"So help me God."
The words are as familiar to the American ear as "O, say can you see," having been spoken at the conclusion of the swearings-in of nearly every U.S. president since Franklin D. Roosevelt.
But where did that phrase come from? It is not required by the Constitution, nor does it entirely align with our nation's separation of church and state. And yet there they are -- four words that throughout America's life have provided a personal, almost comforting coda to the otherwise daunting oath of office.
While historians debate who first uttered the phrase, the most popular theory is that George Washington tossed it in at the end of his first inaugural, sort of like an ad-lib. I like that. It reaffirms to me that, their high office notwithstanding, Presidents are people, too. It also reminds me that even an event as formal as a presidential inaugural can produce that unexpected, unpredictable moment.
And that's the way it's always been with the inaugurations. Who knew, for example, that at just 700 words, Abraham Lincoln's second inaugural address ("With malice toward none, with charity for all"), would not only top his first -- which was five times as long -- but also be revered as one of the greatest speeches in American history?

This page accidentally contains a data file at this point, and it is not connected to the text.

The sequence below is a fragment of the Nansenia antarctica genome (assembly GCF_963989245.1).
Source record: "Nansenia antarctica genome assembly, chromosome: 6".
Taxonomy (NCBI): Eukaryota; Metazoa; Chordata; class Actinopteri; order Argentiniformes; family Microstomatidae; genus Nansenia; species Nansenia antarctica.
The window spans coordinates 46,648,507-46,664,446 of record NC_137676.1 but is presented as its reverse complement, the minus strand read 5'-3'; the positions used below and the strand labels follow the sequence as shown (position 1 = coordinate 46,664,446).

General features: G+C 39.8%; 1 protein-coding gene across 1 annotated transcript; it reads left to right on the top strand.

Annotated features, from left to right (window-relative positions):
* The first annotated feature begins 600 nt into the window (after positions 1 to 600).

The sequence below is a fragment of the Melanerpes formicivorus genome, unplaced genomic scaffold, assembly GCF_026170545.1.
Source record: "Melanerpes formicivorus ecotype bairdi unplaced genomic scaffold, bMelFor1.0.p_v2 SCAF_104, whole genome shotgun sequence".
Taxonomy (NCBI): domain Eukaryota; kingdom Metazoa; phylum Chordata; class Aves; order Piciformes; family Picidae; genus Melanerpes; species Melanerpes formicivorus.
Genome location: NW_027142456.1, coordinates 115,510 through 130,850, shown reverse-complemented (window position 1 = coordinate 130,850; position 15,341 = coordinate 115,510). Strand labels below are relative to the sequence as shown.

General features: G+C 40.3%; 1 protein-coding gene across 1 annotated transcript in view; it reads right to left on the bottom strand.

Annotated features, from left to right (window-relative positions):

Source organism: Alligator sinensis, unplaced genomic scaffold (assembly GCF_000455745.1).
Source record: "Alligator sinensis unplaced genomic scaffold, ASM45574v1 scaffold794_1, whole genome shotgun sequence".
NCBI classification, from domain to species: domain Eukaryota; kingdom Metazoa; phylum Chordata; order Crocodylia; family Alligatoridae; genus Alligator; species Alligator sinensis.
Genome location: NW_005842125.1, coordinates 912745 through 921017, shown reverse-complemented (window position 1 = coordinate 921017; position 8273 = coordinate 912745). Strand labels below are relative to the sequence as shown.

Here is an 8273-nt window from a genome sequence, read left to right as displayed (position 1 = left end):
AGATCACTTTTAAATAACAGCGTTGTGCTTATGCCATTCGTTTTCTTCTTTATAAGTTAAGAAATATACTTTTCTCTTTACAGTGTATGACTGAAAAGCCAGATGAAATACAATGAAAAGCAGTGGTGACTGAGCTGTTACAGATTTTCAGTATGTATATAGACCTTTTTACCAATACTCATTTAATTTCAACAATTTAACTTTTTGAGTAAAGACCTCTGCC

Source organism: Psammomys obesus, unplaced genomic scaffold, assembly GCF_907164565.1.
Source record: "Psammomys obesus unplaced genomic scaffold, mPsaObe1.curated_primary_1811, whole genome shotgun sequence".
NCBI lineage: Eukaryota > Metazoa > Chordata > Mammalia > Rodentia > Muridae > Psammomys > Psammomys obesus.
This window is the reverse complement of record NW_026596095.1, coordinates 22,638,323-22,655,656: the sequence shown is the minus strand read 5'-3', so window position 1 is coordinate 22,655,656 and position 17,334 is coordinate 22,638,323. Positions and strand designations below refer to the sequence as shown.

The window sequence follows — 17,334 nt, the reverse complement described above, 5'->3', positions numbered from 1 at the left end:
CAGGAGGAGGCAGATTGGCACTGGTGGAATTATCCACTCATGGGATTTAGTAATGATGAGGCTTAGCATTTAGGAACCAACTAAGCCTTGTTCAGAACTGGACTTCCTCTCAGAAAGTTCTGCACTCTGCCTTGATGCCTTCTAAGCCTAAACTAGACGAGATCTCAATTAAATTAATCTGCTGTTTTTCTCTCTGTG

Who would have thought that John Kennedy's noble entreaty to a nation -- to "ask not what your country can do for you; ask what you can do for your country" -- would become instantly enshrined as an American motto less than three years later, when the young president was cut down by an assassin's bullet?
Who could have predicted that Jimmy Carter, elected to the highest office in our land primarily because of his small-town decency, would perfectly -- and surprisingly -- capture that very quality at his inaugural by declining to travel the customary parade-route in a motorcade, and instead make the trip by foot? The reason: he wanted to be that much closer to the citizens who had elected him.
Even our current president had an encounter with the unforeseen during his 2009 inaugural. When Chief Justice John Roberts began to administer the oath of office to Barack Obama, he opted to do so from memory, inadvertently botching the phrasing and sending the proceedings into a brief if awkward word-tangle between the two men. But then President Obama, living up to his reputation as a galvanizing orator (not to mention someone who remains cool under fire), launched into the same kind of inspiring address that had catapulted him to the national stage just four years earlier.
"As the world grows smaller," he said to a nation attuned to his every word, "our common humanity shall reveal itself."
Will this year's inaugural festivities provide an equally inspiring -- or possibly surprising -- moment? We'll have to wait and see. In the meantime, here's a look back at some of those more memorable days in American history, when an ordinary citizen became an extraordinary leader.
Happy Inauguration Day, America. No matter where you reside on the political divide, this is a time to celebrate the glory and success of our democracy. I think we should do that together -- so help me God!